Subscription services – the new black for startups and scaleups? Solving a common headache that tech companies have been struggling with on a daily basis for years – Frends offers companies relief from time-consuming and expensive coding integrations. In an interesting panel discussion, companies from two different industries shared the common pitfalls of scaling a company and how integrations are one of the keys to success.
How wise is it to let someone else handle connections to different systems and databases – if making these connections are part of your business idea? This was one of the main topics during our recent breakfast event with Breakit. In the panel discussion led by moderator Tuva Palm, physical and digital attendees were able to listen to guests from Centersource and Jeeves – two successful companies that both have made it their mission to simplify complex industries in our ever-changing world.
(From left to right: Amir Rashad, Tuva Palm, Kristoffer Lundegren, Christian Schreil)
Kristoffer Lundegren, Country Manager at Frends, initially provided a brief introduction to Frends and the history of integrations:
"Our service for integrations works in much the same way as companies that have stopped having data centers where servers are put inside a huge refrigerated room and instead subscribed to one or more cloud services. With an integration platform as a service, startups and scaleups can free up resources, focus on delivering value for their clients and scale up their core business," he says.
Following his presentation, Amir Rashad, the CEO and co-founder of Centersource was invited to the stage. With a background in the forest industry, he has first-hand experience with the most common challenges that the industry is facing. After noticing the need to simplify and improve traditional supply chains, he created Centersource – a platform that automates value chains by merging exporters, importers, and freight forwarders into a common digital workspace.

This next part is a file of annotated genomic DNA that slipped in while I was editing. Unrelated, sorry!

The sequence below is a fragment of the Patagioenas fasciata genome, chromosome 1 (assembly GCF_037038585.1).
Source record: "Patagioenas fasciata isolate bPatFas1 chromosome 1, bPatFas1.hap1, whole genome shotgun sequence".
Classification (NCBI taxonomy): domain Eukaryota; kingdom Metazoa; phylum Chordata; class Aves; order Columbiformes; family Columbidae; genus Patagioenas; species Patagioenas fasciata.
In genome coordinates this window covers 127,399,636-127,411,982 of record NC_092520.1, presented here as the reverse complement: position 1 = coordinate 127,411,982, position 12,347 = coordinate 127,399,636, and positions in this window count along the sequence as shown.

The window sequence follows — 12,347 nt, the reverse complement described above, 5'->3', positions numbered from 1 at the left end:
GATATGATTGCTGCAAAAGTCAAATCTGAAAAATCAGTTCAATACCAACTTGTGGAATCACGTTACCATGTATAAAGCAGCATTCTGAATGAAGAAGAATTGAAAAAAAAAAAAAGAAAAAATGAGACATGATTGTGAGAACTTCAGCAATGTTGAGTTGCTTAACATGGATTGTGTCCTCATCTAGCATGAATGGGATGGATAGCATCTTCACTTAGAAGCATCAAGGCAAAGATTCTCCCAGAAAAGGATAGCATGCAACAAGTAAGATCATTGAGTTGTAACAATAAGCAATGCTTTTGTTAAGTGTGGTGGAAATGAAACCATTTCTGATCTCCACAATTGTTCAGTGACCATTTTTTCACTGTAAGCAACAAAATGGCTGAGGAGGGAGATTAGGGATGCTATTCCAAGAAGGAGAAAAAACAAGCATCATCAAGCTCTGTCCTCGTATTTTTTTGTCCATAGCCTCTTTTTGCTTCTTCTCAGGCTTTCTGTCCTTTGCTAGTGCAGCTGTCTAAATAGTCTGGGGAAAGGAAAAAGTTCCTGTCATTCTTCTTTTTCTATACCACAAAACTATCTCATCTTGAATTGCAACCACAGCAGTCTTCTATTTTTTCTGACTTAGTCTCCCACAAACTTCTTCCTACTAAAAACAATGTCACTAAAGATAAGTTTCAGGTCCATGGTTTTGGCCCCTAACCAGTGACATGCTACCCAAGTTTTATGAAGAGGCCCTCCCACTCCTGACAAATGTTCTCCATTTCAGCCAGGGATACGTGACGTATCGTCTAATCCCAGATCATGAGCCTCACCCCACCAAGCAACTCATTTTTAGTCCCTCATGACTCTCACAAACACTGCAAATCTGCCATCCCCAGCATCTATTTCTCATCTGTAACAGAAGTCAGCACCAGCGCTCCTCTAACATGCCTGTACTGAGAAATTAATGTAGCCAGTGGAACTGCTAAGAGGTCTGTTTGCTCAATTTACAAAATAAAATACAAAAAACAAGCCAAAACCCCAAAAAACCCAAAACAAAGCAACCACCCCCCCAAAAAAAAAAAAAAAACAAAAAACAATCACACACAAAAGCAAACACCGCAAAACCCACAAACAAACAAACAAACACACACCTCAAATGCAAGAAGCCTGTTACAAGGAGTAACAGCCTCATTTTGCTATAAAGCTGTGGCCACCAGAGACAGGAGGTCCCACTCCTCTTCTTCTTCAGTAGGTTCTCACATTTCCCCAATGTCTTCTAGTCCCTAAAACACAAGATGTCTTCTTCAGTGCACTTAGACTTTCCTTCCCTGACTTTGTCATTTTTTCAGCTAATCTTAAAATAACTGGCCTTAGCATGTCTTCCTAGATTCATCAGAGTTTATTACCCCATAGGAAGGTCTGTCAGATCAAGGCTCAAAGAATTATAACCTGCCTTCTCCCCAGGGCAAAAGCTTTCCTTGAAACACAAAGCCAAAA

As a startup company working towards enterprise, integrations have been an obstacle in the past, Amir explains:
"Enterprise clients have higher demands, meaning that before we can close a deal, we need to get as many agreements as possible. This is one of the biggest challenges for us as a startup company, but if we can remove it, we can focus on our core business."
So, what does being able to focus on your core business mean for a startup like Centersource?
According to Amir, it means doing what you're good at and leaving the rest to someone else:
"Your core business is the secret recipe behind the company and what your company does best. Often, this is something that only you can offer, which is why you should always own your core and focus on it wholeheartedly. For example, if my company didn't outsource ship tracking, we would have to become experts in building satellites. But if we find a partner to help us with it, we can focus on what we do best and deliver value for our customers."
Christian Schreil, Product Manager at Jeeves, a provider of business system solutions (ERP) for medium-sized and growing companies, primarily in Sweden. He explains the value of being flexible in today's market:
"Companies must be able to adapt, adjust and highlight their processes easily. Few companies set an annual plan these days simply because they need to stay flexible. Therefore, one of the problems we're trying to solve is how we can simplify our client's business processes in a flexible ecosystem to allow them to stay adaptable and flexible."
Competition is challenging within their industry, especially when it comes to the larger American competitors, Christian Schreil says.
"Business systems cover a range of different areas, and we simply cannot be experts at everything. Once we figure out our greatest strengths, we want to hyperfocus on the specific value chain where we can optimize for our customers. But this requires a lot of work and many people, and we already operate in a competitive industry where there is a shortage of talent."
When asked why companies should rely on a third-party solution, even if their business concept is to connect different systems, Christian Schreil answers:
"As a supplier of a business system, our mission is to support our customers and find ways to scale production and ensure frictionless logistics so that employees can spend time on the right things. We can't let technology become an obstacle. By investing in a low-code solution with a high user focus that simplifies and facilitates integrations, we can save time, release creative capital and innovation – and succeed in ways that otherwise would not have been possible."
Amir Rashad agrees with Christian, adding:
"It's impossible to do everything on your own. Even NASA has its subcontractors. With Frends, which is hyper-focused on integrations, we can take in a solution that can be deployed quickly, help us translate different types of databases, and get an overview of our APIs, he concludes.
Did you miss the breakfast event? Don't worry! Watch it through the link below.